· Chapter 5 looks at how the new policy focus on advanced manufacturing developed following the Great Recession. It examines a series of critical studies that began an effort to chart this course, evaluating the manufacturing problems identified and corresponding proposals. It places the reports and early policies in the context of how they emerged.
· Chapter 6 reviews the centerpiece of the recent advanced manufacturing policies, the advanced manufacturing institutes. The questions of how these are organized, what are their missions, what lessons have been learned as the institutes have been stood up, as well as what enhancements might be considered are all addressed.
· Chapter 7 looks at a new but related problem: startup scaleup. Startups developing “hard” technology that they plan to manufacture have a growing problem in finding financing for production scaleup. Yet these startups represent the future of U.S. technology production. The venture capital startup financing system is now heavily focused on software, with support still available for biotechs and various service sectors. Support is minimal for hard technologies that must be manufactured because they entail higher risk and longer development. New mechanisms around this barrier are reviewed in detail.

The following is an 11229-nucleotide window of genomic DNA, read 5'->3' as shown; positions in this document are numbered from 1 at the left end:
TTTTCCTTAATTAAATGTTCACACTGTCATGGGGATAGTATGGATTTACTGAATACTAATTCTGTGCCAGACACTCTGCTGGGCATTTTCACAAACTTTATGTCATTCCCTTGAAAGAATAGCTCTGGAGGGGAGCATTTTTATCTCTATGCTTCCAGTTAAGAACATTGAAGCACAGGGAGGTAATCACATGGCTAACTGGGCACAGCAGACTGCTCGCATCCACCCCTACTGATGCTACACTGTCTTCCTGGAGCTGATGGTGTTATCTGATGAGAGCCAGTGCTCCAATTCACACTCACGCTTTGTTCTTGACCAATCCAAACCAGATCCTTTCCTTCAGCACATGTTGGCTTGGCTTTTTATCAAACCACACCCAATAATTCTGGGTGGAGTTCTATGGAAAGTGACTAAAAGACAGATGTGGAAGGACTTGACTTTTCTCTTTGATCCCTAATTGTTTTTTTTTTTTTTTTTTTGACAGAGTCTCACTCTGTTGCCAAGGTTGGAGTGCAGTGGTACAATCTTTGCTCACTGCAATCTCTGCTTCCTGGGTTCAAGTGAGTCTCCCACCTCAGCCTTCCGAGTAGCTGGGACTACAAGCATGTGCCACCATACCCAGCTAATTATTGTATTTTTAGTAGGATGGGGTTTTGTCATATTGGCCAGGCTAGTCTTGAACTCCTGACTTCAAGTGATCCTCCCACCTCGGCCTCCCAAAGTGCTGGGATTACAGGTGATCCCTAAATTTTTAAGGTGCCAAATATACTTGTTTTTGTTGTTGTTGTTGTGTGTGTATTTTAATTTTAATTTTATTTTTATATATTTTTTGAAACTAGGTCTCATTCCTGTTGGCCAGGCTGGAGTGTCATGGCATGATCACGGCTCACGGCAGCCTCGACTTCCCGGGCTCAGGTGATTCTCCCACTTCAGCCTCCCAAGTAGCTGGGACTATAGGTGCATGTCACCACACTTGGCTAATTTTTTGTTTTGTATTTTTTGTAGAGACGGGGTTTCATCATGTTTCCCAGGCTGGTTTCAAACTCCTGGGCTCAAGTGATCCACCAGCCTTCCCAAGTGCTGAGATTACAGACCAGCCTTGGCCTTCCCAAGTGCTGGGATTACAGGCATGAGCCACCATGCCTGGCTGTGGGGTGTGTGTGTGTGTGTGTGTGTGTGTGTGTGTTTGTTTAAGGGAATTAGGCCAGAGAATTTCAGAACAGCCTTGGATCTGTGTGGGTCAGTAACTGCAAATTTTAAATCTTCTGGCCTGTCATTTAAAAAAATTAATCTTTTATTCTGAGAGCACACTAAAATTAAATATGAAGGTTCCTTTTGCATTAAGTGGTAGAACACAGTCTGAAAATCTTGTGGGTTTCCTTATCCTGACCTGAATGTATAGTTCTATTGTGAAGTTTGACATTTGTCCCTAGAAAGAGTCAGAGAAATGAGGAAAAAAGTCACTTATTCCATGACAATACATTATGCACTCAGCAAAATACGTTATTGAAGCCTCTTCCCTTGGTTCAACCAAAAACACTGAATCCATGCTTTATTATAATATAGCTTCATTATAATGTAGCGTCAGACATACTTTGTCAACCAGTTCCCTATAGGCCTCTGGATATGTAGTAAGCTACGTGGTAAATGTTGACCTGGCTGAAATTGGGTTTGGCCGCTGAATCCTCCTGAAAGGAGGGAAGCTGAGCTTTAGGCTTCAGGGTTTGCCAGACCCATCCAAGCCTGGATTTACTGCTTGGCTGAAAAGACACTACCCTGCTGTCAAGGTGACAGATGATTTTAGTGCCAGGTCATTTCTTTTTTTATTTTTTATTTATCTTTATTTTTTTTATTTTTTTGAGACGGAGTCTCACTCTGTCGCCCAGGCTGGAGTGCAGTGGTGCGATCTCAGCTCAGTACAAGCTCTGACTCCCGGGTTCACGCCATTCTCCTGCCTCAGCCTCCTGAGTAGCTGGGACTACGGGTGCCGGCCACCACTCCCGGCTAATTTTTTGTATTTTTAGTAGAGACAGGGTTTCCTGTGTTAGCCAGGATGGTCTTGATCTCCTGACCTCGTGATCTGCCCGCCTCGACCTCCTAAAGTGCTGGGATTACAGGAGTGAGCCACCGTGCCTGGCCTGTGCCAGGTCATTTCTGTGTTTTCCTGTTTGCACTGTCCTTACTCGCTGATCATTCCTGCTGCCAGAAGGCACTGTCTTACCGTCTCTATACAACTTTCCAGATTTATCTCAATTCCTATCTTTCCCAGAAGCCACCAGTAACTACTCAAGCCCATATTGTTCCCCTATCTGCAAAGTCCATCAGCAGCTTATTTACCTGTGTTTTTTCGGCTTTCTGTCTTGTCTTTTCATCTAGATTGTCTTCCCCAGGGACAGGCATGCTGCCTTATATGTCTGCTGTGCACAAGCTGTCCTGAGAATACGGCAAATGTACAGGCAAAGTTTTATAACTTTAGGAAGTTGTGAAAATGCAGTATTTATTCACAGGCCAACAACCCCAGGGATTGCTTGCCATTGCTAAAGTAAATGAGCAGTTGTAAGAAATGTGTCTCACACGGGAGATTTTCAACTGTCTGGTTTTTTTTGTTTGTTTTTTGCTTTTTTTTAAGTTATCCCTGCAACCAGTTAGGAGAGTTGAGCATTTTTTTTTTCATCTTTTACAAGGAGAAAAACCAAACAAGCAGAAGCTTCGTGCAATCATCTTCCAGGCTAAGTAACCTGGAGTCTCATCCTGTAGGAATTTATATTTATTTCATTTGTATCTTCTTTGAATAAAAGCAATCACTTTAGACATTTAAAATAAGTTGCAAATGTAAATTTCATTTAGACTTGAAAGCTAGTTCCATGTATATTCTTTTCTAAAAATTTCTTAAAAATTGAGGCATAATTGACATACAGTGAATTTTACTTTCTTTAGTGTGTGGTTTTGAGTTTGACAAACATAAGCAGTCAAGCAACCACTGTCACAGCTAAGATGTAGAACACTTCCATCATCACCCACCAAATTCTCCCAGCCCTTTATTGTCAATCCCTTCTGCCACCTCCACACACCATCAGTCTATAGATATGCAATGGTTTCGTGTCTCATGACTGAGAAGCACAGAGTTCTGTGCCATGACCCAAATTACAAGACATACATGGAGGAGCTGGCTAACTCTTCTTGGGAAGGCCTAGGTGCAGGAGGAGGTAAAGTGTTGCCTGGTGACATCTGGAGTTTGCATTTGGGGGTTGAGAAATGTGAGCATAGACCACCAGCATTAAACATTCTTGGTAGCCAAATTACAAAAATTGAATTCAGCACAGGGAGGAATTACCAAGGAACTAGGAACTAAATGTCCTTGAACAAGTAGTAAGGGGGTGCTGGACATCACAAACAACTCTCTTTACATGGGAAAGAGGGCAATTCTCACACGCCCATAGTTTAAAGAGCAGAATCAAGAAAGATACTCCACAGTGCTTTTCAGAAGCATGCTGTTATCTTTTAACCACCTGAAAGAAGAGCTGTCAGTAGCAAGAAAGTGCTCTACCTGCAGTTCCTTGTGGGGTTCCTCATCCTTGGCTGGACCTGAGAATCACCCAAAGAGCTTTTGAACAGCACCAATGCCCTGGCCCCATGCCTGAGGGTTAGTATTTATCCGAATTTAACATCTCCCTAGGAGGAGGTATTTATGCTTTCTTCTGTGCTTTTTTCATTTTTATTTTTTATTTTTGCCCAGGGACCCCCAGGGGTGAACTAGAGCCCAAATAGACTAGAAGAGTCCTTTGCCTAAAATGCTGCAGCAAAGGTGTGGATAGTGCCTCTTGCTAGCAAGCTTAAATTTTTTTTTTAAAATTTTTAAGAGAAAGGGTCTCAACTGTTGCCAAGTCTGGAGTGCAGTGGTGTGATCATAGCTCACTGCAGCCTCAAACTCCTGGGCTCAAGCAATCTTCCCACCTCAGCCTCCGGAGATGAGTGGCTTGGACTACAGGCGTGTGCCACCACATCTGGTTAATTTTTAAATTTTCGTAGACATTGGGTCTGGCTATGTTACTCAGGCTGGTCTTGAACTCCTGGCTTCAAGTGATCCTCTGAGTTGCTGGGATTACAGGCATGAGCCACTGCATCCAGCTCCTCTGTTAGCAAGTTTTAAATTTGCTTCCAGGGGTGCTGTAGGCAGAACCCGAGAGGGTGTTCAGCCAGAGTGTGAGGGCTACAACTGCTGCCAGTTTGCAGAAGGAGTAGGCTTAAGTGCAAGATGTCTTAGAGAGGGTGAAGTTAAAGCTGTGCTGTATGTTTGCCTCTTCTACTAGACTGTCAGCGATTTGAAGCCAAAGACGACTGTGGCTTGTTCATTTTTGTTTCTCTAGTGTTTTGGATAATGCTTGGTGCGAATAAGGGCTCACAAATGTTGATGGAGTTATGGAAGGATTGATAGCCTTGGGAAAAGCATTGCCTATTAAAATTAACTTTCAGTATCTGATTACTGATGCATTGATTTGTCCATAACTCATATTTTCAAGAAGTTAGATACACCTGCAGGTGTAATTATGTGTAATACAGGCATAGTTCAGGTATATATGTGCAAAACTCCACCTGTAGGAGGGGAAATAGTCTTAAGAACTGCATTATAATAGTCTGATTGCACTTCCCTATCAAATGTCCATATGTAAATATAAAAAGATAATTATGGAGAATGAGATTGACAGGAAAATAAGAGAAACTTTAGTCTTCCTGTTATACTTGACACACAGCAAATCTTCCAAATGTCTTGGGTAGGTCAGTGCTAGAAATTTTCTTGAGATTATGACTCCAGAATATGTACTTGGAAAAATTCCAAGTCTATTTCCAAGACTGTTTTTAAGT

· Chapter 8 takes a deep dive into the manufacturing workforce. Without highly skilled workers advanced manufacturing will simply not evolve. New training models, including apprenticeships and new community college roles are examined that could fill this gap.
· Chapter 9 returns to economics. There is now a major focus on what economists term “secular stagnation,” a concern about a decline in innovation, growth, the middle class, productivity rates, and related investment. The chapter examines a role for manufacturing in addressing these issues. It further considers new debates about the future of work and technology displacement – that IT revolution technologies are displacing employment - and manufacturing’s place in job growth.
· Chapter 10 is the wrap-up, a summary of key findings. It walks systematically through the numerous new ideas in this work.
A Book Talk video, as part of the 2018 MIT VANNEVAR BUSH LECTURE SERIES, is available here:
Available from MIT Press - at this site:
Hardcover | $40.00 Short | £32.95 | 416 pp. | 6 x 9 in | 6 figures | January 2018 | ISBN: 9780262037037
eBook | $28.00 Short | January 2018 | ISBN: 9780262343381